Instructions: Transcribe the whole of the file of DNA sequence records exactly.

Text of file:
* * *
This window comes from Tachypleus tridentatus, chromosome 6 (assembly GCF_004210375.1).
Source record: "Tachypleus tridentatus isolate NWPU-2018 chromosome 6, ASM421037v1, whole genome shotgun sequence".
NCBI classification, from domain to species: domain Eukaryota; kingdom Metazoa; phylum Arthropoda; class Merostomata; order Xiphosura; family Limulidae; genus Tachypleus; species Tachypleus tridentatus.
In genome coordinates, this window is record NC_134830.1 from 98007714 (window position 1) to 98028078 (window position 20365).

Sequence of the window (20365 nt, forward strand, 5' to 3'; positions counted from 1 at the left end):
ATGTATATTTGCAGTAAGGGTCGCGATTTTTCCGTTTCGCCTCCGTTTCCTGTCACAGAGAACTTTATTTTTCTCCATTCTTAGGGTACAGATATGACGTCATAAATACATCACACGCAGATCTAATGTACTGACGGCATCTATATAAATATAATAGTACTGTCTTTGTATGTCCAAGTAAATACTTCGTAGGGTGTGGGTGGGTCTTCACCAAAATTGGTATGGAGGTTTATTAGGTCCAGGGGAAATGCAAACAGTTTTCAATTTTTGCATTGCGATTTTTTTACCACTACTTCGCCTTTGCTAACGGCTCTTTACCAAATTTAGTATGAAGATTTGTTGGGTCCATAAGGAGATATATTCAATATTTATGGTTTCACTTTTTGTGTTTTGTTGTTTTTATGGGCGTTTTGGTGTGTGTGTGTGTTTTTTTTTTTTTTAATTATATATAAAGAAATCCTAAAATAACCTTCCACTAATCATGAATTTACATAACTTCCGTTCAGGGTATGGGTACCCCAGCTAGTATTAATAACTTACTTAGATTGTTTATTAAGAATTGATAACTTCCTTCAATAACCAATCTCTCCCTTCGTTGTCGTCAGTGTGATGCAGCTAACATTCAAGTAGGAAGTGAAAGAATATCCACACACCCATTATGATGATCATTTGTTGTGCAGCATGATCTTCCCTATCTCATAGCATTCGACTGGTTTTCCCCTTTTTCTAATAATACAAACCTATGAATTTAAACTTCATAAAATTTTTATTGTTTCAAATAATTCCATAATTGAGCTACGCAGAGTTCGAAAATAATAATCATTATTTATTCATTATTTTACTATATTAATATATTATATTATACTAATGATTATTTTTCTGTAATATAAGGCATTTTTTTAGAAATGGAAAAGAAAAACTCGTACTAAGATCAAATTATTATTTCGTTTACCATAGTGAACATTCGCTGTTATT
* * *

This window comes from Tachypleus tridentatus, chromosome 6 (assembly GCF_004210375.1).
Source record: "Tachypleus tridentatus isolate NWPU-2018 chromosome 6, ASM421037v1, whole genome shotgun sequence".
NCBI classification, from domain to species: domain Eukaryota; kingdom Metazoa; phylum Arthropoda; class Merostomata; order Xiphosura; family Limulidae; genus Tachypleus; species Tachypleus tridentatus.
In genome coordinates, this window is record NC_134830.1 from 98007714 (window position 1) to 98028078 (window position 20365).

Sequence of the window (20365 nt, forward strand, 5' to 3'; positions counted from 1 at the left end):
ATGTATATTTGCAGTAAGGGTCGCGATTTTTCCGTTTCGCCTCCGTTTCCTGTCACAGAGAACTTTATTTTTCTCCATTCTTAGGGTACAGATATGACGTCATAAATACATCACACGCAGATCTAATGTACTGACGGCATCTATATAAATATAATAGTACTGTCTTTGTATGTCCAAGTAAATACTTCGTAGGGTGTGGGTGGGTCTTCACCAAAATTGGTATGGAGGTTTATTAGGTCCAGGGGAAATGCAAACAGTTTTCAATTTTTGCATTGCGATTTTTTTACCACTACTTCGCCTTTGCTAACGGCTCTTTACCAAATTTAGTATGAAGATTTGTTGGGTCCATAAGGAGATATATTCAATATTTATGGTTTCACTTTTTGTGTTTTGTTGTTTTTATGGGCGTTTTGGTGTGTGTGTGTGTTTTTTTTTTTTTTAATTATATATAAAGAAATCCTAAAATAACCTTCCACTAATCATGAATTTACATAACTTCCGTTCAGGGTATGGGTACCCCAGCTAGTATTAATAACTTACTTAGATTGTTTATTAAGAATTGATAACTTCCTTCAATAACCAATCTCTCCCTTCGTTGTCGTCAGTGTGATGCAGCTAACATTCAAGTAGGAAGTGAAAGAATATCCACACACCCATTATGATGATCATTTGTTGTGCAGCATGATCTTCCCTATCTCATAGCATTCGACTGGTTTTCCCCTTTTTCTAATAATACAAACCTATGAATTTAAACTTCATAAAATTTTTATTGTTTCAAATAATTCCATAATTGAGCTACGCAGAGTTCGAAAATAATAATCATTATTTATTCATTATTTTACTATATTAATATATTATATTATACTAATGATTATTTTTCTGTAATATAAGGCATTTTTTTAGAAATGGAAAAGAAAAACTCGTACTAAGATCAAATTATTATTTCGTTTACCATAGTGAACATTCGCTGTTATT